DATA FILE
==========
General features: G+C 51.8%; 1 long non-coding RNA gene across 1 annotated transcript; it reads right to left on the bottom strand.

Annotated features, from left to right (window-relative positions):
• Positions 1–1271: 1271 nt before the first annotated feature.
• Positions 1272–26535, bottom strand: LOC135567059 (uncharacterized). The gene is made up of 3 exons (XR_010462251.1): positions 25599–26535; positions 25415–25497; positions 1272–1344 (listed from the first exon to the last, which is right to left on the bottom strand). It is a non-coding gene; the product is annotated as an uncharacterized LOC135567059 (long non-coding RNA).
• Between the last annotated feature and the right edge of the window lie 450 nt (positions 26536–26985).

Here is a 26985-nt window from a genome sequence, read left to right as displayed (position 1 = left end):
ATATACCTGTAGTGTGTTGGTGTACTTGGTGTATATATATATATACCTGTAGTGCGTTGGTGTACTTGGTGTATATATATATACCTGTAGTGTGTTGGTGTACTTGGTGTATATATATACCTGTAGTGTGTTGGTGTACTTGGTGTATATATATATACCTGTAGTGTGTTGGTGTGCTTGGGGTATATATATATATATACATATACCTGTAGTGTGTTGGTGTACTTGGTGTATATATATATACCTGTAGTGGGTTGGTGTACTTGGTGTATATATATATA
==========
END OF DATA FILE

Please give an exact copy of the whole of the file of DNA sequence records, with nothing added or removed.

General features: G+C 51.8%; 1 long non-coding RNA gene across 1 annotated transcript; it reads right to left on the bottom strand.

Annotated features, from left to right (window-relative positions):
• Positions 1–1271: 1271 nt before the first annotated feature.
• Positions 1272–26535, bottom strand: LOC135567059 (uncharacterized). The gene is made up of 3 exons (XR_010462251.1): positions 25599–26535; positions 25415–25497; positions 1272–1344 (listed from the first exon to the last, which is right to left on the bottom strand). It is a non-coding gene; the product is annotated as an uncharacterized LOC135567059 (long non-coding RNA).
• Between the last annotated feature and the right edge of the window lie 450 nt (positions 26536–26985).

Here is a 26985-nt window from a genome sequence, read left to right as displayed (position 1 = left end):
ATATACCTGTAGTGTGTTGGTGTACTTGGTGTATATATATATATACCTGTAGTGCGTTGGTGTACTTGGTGTATATATATATACCTGTAGTGTGTTGGTGTACTTGGTGTATATATATACCTGTAGTGTGTTGGTGTACTTGGTGTATATATATATACCTGTAGTGTGTTGGTGTGCTTGGGGTATATATATATATATACATATACCTGTAGTGTGTTGGTGTACTTGGTGTATATATATATACCTGTAGTGGGTTGGTGTACTTGGTGTATATATATATA